Florida shores may soon become a bit safer thanks to the ingenuity of 13-year-old Kaial Hajik in Panama City Beach.
After hearing of several drownings in the Gulf of Mexico over the past few years, Kaial, a Boy Scout and aspiring Air Force Academy cadet, worked with his father to devise a emergency kit prototype called the "LifeBoKx".
"It's very simple... but it's also very important in order to saving somebody's life," Kaial said in an interview with CNN affiliate WJHG.
The LifeBoKx contains basic lifesaving equipment and educational material to be positioned along the shoreline of Panama City Beach. The idea, Kaial's father, Joe Hajik, told CNN, is not just to save those drowning but to also provide resources for those responding to an emergency.
The emergency kit includes two life vests, a tethered life preserver and visual aids including the "Drowning Chain of Survival," a visual representation from the International Life Saving Federation detailing how to safely respond to a drowning.
Kaial and his father say the story of Richard Stacey Redman is a major motivator for the creation of the LifeBoKx. Redman drowned on Panama City Beach in 2019 attempting to rescue a drowning child.
"What we saw is that it's not just people drowning. It's actually the pursuers — working to help save these people — that are the ones that are perishing," Joe Hajik told CNN.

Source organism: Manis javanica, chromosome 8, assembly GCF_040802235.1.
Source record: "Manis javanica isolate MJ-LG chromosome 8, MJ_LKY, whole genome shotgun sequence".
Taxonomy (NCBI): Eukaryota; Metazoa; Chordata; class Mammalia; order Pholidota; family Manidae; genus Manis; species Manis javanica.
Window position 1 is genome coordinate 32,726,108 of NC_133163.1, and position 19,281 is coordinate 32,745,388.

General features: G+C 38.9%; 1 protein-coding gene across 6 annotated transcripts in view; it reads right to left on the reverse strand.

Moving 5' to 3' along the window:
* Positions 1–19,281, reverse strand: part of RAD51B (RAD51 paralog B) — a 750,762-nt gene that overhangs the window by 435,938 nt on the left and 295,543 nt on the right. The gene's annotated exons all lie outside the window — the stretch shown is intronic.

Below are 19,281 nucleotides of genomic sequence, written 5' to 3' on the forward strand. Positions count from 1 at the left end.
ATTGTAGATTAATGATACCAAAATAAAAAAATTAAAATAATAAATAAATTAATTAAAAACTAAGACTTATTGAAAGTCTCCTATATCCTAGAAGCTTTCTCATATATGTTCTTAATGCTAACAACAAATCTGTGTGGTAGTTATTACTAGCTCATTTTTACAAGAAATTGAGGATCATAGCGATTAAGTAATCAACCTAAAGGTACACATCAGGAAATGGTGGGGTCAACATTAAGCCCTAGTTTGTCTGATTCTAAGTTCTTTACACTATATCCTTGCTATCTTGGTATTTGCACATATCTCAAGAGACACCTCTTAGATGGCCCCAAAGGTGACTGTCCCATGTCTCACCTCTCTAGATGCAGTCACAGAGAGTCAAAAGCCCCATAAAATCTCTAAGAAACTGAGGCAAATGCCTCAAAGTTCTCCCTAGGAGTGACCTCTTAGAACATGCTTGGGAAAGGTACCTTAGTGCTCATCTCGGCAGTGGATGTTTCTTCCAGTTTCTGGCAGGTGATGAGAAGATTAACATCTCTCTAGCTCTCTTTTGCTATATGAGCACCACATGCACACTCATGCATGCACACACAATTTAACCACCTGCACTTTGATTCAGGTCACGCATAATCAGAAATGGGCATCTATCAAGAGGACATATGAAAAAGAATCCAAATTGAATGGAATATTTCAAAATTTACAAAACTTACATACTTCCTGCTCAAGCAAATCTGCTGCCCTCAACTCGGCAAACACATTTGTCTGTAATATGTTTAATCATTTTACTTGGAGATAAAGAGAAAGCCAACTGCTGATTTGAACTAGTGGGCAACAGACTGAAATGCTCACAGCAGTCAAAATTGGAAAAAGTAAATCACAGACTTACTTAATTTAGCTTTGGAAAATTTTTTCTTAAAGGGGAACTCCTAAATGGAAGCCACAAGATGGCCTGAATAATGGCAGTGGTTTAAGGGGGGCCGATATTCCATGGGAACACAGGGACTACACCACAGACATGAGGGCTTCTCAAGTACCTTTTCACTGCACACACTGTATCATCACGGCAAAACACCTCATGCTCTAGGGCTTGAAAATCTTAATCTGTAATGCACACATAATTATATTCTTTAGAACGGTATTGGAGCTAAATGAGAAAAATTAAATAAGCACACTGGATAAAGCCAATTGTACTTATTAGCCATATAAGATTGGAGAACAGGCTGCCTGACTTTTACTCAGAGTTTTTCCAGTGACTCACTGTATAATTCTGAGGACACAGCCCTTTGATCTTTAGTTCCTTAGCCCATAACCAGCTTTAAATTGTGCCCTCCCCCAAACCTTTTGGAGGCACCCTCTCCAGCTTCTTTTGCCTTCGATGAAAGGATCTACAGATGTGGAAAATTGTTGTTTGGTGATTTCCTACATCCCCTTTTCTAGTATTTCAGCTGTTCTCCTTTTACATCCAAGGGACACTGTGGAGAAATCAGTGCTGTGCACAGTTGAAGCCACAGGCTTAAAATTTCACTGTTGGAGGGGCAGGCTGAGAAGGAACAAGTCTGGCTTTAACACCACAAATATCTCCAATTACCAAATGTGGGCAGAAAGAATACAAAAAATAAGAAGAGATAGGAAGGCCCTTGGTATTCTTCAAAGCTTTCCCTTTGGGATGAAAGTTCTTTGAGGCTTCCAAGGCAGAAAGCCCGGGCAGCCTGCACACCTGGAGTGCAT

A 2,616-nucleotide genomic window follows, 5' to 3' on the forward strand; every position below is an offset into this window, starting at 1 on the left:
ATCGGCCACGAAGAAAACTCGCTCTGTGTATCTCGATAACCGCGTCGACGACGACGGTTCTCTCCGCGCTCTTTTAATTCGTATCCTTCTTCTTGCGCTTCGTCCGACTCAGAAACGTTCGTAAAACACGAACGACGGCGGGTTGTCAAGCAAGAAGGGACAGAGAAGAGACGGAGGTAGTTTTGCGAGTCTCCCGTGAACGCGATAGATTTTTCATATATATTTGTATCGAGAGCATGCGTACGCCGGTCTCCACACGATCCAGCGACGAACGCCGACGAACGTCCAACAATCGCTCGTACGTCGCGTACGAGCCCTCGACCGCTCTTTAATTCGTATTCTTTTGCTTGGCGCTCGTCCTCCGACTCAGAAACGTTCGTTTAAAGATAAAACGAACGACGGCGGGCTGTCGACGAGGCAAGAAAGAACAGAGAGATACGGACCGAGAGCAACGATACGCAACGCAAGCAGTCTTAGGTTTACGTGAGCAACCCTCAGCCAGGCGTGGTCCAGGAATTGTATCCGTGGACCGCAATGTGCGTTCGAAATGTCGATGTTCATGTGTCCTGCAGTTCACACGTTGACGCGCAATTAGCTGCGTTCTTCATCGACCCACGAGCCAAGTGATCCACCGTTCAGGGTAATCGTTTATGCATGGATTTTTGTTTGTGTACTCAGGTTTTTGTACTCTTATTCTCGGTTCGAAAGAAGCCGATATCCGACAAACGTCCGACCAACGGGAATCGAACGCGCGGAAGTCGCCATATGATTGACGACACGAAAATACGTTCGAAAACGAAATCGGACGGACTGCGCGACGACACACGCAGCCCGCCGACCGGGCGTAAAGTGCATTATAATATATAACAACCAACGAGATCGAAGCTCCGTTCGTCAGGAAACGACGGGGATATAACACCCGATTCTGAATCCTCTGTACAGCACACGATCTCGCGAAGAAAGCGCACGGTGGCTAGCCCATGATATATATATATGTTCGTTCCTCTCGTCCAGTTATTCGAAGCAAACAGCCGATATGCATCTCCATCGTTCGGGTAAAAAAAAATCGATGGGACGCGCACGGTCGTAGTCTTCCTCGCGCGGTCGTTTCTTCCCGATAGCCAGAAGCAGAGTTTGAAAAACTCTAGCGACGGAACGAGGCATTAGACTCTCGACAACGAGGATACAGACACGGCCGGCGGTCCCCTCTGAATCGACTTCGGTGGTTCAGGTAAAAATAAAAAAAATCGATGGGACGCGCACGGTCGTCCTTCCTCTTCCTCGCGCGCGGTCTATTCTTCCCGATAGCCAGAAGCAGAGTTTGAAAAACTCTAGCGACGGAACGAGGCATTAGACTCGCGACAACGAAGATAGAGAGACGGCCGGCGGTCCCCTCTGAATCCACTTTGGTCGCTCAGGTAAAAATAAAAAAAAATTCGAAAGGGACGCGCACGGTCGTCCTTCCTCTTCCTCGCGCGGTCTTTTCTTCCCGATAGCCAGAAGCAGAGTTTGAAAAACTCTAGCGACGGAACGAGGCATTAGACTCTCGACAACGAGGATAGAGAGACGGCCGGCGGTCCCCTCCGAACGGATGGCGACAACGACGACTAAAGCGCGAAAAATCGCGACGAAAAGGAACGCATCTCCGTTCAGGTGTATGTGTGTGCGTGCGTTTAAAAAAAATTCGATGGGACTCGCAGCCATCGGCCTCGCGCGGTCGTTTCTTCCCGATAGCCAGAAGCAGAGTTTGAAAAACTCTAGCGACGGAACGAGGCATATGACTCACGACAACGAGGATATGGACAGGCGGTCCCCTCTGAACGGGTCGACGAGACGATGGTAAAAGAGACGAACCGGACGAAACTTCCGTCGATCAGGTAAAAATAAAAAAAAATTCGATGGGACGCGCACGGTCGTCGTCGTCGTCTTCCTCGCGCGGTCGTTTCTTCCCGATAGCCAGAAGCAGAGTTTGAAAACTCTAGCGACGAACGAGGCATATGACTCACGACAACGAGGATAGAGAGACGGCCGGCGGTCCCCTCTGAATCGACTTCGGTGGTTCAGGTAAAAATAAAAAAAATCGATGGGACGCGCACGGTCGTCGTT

The LifeBoKx is just an idea for now, but the father-son team envisions positioning the emergency kits throughout the Panama City Beach shoreline. Each kit would be assigned a specific identifier to facilitate a quicker response from lifeguards and emergency personnel.
Drownings in the area have increased over the years, with 10 in 2018 and 12 in 2019. This year, Panama City Beach has witnessed eight confirmed drownings, according to city officials, with strong rip currents a main factor.
Related video below: Rip currents: What they are, how to stay safe
In response, the city implemented new protocols at the start of the year, including public education initiatives. And it expanded its lifeguard programs and emergency response presence along the beaches.
Wil Spivey, director of the newly created Beach Safety unit — part of the city's fire department — was a key part of the changes.
Kaial and Joe Hajik presented the LifeBoKx to Spivey and his team. When CNN asked about the prototype, Spivey praised the motivation behind the project, especially from a 13-year-old.
"Our main sentiment is that we just thought it was really exceptional -- that a young man saw a need or problem in his community and tried to take initiative and stand up and do something proactive about it," Spivey said.
Spivey said his team supported Hajik and offered suggestions — potential improvements to the prototype.
The LifeBoKx could not stand as a replacement to lifeguards and trained emergency responders — there was no "magic bullet" for that — but Spivey says it offers some useful tools, particularly the educational materials, and the potential to help expedite emergency response.
"Prevention and education are really about 95% of what we do as beach safety and lifeguards," Spivey said. "Thought it a good opportunity to work with Kaial and his idea."
For Kaial and Joe Hajik, the idea centers on providing the resources to save lives, both for those needing rescue and rescuers.
"If you save one life by doing that, whether it be yours or somebody else... that system is paid for," Joe Hajik said.
After presenting their idea to the local Optimist Club of the Beaches, a national organization dedicated to youth empowerment, Kaial and Joe Hajik plan to present the LifeBoKx to other groups and ultimately to the city council.